>>>> 2013/10/25 00:08 +0000, Rick James >>>>
There's an old saying, "If it ain't broke, don't fix it."
Why _might_ 5.6.x or 5.7.x be "better for you"? Sure there might be some features you
might want, might be some performance improvements that you might notice, etc. And there
might be some regressions that will bite you. Fortunately, regressions are rare.
You should probably upgrade to 5.6 soon, simply to avoid having to do a double upgrade
when you eventually go to 5.7.
Everyone wants the computer where the database is changed to a newer: good time for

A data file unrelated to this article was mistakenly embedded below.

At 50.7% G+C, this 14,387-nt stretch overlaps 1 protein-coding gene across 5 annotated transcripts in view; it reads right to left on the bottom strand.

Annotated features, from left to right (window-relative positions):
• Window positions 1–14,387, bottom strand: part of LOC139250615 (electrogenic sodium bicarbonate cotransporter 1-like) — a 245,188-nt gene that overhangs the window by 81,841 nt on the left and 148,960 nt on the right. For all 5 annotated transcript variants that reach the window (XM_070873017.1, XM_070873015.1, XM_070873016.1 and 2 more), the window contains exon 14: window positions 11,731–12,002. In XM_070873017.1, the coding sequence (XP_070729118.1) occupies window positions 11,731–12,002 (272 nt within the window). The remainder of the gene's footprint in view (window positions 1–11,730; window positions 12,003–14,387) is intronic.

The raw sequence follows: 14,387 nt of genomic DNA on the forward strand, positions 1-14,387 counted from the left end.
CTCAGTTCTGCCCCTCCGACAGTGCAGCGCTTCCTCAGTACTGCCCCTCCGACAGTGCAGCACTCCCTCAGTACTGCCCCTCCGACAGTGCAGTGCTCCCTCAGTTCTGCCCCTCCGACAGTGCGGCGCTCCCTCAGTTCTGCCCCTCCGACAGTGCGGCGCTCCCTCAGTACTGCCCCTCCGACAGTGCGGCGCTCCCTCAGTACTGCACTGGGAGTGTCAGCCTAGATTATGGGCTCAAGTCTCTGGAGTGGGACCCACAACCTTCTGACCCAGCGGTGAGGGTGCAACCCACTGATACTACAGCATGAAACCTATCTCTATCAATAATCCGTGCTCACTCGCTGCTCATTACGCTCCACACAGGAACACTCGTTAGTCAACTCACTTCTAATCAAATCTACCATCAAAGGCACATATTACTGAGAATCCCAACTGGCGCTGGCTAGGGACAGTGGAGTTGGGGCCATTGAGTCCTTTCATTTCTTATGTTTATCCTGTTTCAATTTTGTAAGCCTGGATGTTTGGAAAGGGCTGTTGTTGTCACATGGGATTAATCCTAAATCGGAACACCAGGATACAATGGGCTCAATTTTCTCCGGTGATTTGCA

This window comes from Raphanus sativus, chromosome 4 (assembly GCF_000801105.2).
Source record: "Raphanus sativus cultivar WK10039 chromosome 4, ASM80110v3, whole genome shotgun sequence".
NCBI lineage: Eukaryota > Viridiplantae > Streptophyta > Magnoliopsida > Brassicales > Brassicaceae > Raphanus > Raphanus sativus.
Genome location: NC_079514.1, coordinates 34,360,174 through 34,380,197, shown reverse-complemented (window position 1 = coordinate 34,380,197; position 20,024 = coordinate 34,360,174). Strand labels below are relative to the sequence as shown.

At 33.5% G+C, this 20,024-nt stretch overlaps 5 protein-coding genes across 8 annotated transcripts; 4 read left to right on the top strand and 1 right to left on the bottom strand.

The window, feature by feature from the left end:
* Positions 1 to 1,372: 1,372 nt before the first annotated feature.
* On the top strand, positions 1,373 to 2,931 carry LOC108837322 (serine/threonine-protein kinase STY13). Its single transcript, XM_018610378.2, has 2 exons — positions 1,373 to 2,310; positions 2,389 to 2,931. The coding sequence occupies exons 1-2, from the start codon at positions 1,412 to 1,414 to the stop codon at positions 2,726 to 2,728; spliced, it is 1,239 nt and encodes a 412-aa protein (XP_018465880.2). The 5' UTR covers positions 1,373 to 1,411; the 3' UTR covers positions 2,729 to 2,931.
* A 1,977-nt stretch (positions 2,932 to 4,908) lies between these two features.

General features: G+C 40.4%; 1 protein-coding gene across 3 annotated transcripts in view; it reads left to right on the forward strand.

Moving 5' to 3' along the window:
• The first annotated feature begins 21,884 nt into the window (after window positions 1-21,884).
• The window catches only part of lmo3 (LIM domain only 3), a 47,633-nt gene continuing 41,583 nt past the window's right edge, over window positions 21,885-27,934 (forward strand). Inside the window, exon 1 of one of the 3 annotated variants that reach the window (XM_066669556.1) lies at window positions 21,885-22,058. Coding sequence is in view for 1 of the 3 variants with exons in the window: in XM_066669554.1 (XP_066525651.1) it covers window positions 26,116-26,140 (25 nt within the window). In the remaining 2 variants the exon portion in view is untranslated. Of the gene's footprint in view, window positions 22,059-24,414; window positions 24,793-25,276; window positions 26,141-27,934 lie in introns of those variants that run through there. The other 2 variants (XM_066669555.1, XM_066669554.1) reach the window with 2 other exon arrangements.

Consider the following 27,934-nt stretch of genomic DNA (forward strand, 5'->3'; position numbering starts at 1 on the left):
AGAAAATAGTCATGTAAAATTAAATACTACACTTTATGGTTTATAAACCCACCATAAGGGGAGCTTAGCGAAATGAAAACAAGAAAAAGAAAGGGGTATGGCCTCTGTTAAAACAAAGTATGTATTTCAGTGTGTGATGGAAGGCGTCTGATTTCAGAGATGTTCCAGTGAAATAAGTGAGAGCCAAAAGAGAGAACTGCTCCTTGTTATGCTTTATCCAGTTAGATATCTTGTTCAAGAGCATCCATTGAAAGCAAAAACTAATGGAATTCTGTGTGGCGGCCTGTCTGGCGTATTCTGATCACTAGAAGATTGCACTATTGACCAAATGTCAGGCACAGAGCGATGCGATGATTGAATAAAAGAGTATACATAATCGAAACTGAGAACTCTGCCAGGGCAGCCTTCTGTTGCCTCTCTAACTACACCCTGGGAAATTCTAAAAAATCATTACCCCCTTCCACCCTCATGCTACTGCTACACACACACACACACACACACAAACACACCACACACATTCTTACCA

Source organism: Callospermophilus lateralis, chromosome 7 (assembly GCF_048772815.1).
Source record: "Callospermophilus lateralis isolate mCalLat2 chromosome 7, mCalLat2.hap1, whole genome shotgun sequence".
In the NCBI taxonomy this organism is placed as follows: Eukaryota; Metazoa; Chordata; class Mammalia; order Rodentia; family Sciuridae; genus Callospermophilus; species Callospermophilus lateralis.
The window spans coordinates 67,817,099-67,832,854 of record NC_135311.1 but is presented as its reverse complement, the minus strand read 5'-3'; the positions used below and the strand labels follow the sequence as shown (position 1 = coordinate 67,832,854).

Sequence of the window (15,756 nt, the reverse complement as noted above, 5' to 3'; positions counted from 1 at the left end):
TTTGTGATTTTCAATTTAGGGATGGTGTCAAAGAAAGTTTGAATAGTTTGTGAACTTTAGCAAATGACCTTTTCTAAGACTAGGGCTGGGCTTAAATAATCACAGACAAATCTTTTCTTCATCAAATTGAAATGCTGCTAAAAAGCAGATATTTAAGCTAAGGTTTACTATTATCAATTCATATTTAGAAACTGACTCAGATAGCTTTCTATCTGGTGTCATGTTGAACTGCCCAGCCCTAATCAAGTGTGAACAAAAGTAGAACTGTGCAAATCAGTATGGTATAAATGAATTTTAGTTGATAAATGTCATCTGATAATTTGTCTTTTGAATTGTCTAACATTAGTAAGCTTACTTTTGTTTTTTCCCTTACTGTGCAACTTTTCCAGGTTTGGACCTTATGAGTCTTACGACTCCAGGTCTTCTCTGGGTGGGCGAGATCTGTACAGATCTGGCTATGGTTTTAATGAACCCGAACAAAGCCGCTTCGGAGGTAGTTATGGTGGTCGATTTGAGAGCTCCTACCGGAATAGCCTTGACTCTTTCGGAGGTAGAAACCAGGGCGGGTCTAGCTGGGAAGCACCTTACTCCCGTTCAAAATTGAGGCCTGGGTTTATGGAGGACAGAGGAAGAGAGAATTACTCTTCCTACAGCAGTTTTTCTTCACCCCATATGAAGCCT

installing a newer MySQL, too. In 5.6 there is a feature of interest to me: DATETIME (I
wish it were DATE) also allows DEFAULT CURRENT_TIMESTAMP and ON UPDATE CURRENT_TIMESTAMP;
and in 5.7 a bug that I reported, relevant to my code, was amended.
Now, in the announcement, it is called "public milestone release of MySQL 5.7": what is
that, and how different from "generally available"?